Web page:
Half-Pipe Coil Jacketed Vessels
Manufacturers can weld a half-pipe coil jacket to a vessel, wrapping it around the container underneath the jacket. The split pipe configuration can regulate the fluid path to raise or lower the temperature of the full vessel or individualized portions of it. Half-pipe coil jackets are pricey given their lightweight metal construction, but not as expensive as conventional jacketed vessels. They are ideal in extremely high-pressure environments as they have a rating of 750 psi. Additionally, they are the best choice for liquid heat transfer as well as high-temperature applications.
Internal coils are an additive feature inside a vessel rather than being an actual jacket. This means that they come into direct contact with the container’s contents, for which they are meant to provide heat transfer. Within the vessel, they will either loop around the internal wall in a spiral configuration or be situated at the container’s base. They can withstand the highest pressures of these heat transfer devices—up to 900 psi, internally or externally. However, it is important to consider the vessel contents prior to installing an internal coil, as certain substances may corrode the coil’s metal casing.
Industries That Use Jacketed Vessels
Temperature regulation and thermal cycling are vital to the processes of numerous industries. These sectors include:
Chemical and petrochemical
Distilling and brewing
Food and beverage processing
Roofing and asphalt
Partner With American Alloy for Custom Fabrication
Well-built stainless steel jacketed vessels will reliably regulate material temperatures in thermosensitive industrial processes, providing manufacturers with a sure way to avoid losses during production. At American Alloy Fabricators, Inc., our team specializes in designing and manufacturing custom jacketed vessels as well as other ASME-certified metal equipment. We utilize multiple grades of stainless steel for our stainless steel jacketed vessels, along with other material options such as Monel, Inconel, Hastelloy, AL6XN, and Alloy 20, to fabricate high-quality vessels, tanks, reactors, and more in virtually any size. We can also assist our clients in the biotechnology, chemical, food processing, and pharmaceutical industries with consultation services, welding, and metal finishings.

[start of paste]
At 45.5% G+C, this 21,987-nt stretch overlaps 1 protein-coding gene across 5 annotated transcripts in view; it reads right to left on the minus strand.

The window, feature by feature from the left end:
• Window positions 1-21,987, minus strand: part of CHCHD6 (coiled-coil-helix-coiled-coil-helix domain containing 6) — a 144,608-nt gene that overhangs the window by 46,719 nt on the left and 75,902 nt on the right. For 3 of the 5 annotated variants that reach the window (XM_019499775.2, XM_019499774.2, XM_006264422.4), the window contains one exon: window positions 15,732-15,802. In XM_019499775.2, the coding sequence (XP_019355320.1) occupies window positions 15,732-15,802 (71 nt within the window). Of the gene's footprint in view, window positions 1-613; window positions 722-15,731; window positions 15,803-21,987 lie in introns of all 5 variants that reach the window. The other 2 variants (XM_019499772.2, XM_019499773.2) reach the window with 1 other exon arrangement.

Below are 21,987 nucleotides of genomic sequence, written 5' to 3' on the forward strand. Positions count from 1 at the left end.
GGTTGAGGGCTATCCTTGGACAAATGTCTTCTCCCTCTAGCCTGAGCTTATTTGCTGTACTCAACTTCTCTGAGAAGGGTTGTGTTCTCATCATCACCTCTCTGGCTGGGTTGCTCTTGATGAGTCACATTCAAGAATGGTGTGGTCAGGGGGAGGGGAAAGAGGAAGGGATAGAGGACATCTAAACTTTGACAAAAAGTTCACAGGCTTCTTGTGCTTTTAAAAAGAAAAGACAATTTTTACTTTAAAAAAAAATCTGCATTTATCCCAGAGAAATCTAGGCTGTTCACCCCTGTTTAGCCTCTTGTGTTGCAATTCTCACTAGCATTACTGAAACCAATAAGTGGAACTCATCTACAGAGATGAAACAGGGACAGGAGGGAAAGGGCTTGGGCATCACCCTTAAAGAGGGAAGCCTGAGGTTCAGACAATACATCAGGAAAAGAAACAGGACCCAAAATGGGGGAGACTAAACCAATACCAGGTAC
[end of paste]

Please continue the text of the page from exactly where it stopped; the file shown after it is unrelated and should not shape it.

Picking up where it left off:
To learn more about our capabilities and how American Alloy can support your operations, contact us today.
Posted by svitale on | Comments Off on Stainless Steel Tanks: A Quick Guide
Stainless steel is an optimal material for tank fabrication due to its corrosion resistance. An iron alloy, it is the chromium content in stainless steel that generates a thin resistant layer of metal oxides. This capability enables numerous industries like food and beverage, cosmetics, medicine, and even chemical processing to safely use stainless steel tanks for storing water, alcohol, acid, gases, and more without degrading the tank or contaminating its contents. As manufacturers can customize stainless steel tanks in a variety of sizes, shapes, configurations, and material selections, learn more about the options for stainless steel tanks to determine which will best suit your application.
Types of Stainless Steel for Tank Fabrication
With multiple types of stainless steel available, the underlying alloy formation can determine which type of stainless steel is optimal for your storage tank needs.
Stainless steel 304 and 304L. These stainless steel types are popular for their affordability and corrosion resistance in most applications. 304 usually consists of 18-20% chromium and 8-12% nickel. The composition of 304L is similar, but with a lower carbon content to prevent sensitization. Lowering the chromium carbide content improves corrosion resistance for high-heat applications.
Stainless steel 316 and 316L. Stainless steel 316 has a higher resistance to corrosion than 304 because of its 2-3% molybdenum content, lending it to common uses in chemical and marine storage applications. At 10-14% nickel, the nickel counteracts molybdenum’s ferritic-forming characteristic. The low carbon version of grade 316, 316L, safeguards against sensitization in high-temperature environments like 304L.
Duplex stainless steel. Duplex stainless steel combines the benefits of austenitic and ferritic materials, maintaining corrosion resistance as an austenitic metal but also adding mechanical strength, a ferritic characteristic. At 20-28% chromium, 5-8% nickel, and 2-5% molybdenum, this metal alloy is highly resistant to stress corrosion cracking. Also, duplex stainless steel is typically less expensive given the lower percentage of nickel in its makeup, and the option of using thinner sheets without sacrificing strength.
Types of Stainless Steel Tanks
Once you have chosen the appropriate stainless steel for your application, there are numerous tank types on the market to best deliver the functionality you need, including:
Single-walled stainless steel tanks. Most single-walled tanks have a simple, cylindrical construction, with horizontal or vertical orientation options. These storage tanks offer high-level corrosion resistance to internal and external corrosive agents, and are commonly accompanied by a concrete structure as a secondary method of containment.
Double-walled stainless steel tanks. These tanks feature a primary tank with a secondary wall built around it to protect against fluid leakage. They are ideal for petrochemical applications and EPA compliance. Some varieties contain insulation to safeguard against heat transfer from external temperature variations.